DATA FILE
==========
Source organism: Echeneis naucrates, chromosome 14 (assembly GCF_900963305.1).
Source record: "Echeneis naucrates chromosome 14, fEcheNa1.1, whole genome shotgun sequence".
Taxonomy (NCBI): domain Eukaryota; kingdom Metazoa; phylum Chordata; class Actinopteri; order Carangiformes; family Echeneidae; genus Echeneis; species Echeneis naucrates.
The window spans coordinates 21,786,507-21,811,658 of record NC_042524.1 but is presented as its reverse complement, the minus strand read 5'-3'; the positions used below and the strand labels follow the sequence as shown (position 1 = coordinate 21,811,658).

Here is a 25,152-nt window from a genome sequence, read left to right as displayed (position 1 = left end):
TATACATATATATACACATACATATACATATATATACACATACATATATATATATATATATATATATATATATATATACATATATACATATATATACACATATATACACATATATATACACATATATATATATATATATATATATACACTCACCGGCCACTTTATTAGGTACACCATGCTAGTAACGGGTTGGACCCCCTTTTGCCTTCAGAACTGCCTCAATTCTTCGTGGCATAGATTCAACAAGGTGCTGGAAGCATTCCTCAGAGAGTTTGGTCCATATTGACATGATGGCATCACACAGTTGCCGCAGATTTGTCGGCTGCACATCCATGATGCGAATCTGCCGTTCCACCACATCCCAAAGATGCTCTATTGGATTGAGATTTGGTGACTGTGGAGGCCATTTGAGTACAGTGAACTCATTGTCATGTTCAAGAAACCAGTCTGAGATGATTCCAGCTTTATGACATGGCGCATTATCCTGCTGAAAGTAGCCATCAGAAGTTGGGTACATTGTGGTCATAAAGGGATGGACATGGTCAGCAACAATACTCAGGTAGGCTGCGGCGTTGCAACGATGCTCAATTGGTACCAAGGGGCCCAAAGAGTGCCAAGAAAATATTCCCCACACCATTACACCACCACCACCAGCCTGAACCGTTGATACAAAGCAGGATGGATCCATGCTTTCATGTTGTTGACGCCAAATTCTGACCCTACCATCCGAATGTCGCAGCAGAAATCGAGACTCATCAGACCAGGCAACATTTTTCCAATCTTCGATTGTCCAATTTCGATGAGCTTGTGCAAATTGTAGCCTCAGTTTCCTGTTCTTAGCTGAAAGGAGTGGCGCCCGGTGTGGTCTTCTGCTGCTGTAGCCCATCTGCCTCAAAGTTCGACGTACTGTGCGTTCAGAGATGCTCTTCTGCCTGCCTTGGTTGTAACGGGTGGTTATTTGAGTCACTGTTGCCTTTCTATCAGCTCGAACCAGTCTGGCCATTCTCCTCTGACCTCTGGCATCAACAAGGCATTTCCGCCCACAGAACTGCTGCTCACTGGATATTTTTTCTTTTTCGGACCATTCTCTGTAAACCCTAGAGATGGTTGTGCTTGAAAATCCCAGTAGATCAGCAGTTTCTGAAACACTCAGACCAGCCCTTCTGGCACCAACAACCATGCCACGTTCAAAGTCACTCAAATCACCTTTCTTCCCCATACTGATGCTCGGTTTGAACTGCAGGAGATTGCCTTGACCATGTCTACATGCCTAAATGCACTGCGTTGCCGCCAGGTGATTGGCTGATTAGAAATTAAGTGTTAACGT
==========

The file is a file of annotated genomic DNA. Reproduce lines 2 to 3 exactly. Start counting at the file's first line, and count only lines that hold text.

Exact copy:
Source record: "Echeneis naucrates chromosome 14, fEcheNa1.1, whole genome shotgun sequence".
Taxonomy (NCBI): domain Eukaryota; kingdom Metazoa; phylum Chordata; class Actinopteri; order Carangiformes; family Echeneidae; genus Echeneis; species Echeneis naucrates.